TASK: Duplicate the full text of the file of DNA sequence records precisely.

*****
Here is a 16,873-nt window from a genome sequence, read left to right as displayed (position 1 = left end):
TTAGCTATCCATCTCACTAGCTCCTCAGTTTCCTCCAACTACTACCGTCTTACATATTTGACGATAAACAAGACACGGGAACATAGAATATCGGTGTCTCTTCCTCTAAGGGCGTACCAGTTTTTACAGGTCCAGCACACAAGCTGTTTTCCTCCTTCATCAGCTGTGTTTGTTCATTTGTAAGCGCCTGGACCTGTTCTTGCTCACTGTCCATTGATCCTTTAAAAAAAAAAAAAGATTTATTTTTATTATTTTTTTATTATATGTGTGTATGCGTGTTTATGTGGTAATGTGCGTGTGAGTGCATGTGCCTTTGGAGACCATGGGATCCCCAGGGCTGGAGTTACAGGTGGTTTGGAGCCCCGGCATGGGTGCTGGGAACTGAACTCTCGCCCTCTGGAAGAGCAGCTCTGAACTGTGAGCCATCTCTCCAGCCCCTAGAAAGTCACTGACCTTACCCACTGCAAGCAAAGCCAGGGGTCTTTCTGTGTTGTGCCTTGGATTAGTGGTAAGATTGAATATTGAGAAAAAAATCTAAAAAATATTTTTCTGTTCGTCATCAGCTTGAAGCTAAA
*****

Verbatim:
Here is a 16,873-nt window from a genome sequence, read left to right as displayed (position 1 = left end):
TTAGCTATCCATCTCACTAGCTCCTCAGTTTCCTCCAACTACTACCGTCTTACATATTTGACGATAAACAAGACACGGGAACATAGAATATCGGTGTCTCTTCCTCTAAGGGCGTACCAGTTTTTACAGGTCCAGCACACAAGCTGTTTTCCTCCTTCATCAGCTGTGTTTGTTCATTTGTAAGCGCCTGGACCTGTTCTTGCTCACTGTCCATTGATCCTTTAAAAAAAAAAAAAGATTTATTTTTATTATTTTTTTATTATATGTGTGTATGCGTGTTTATGTGGTAATGTGCGTGTGAGTGCATGTGCCTTTGGAGACCATGGGATCCCCAGGGCTGGAGTTACAGGTGGTTTGGAGCCCCGGCATGGGTGCTGGGAACTGAACTCTCGCCCTCTGGAAGAGCAGCTCTGAACTGTGAGCCATCTCTCCAGCCCCTAGAAAGTCACTGACCTTACCCACTGCAAGCAAAGCCAGGGGTCTTTCTGTGTTGTGCCTTGGATTAGTGGTAAGATTGAATATTGAGAAAAAAATCTAAAAAATATTTTTCTGTTCGTCATCAGCTTGAAGCTAAA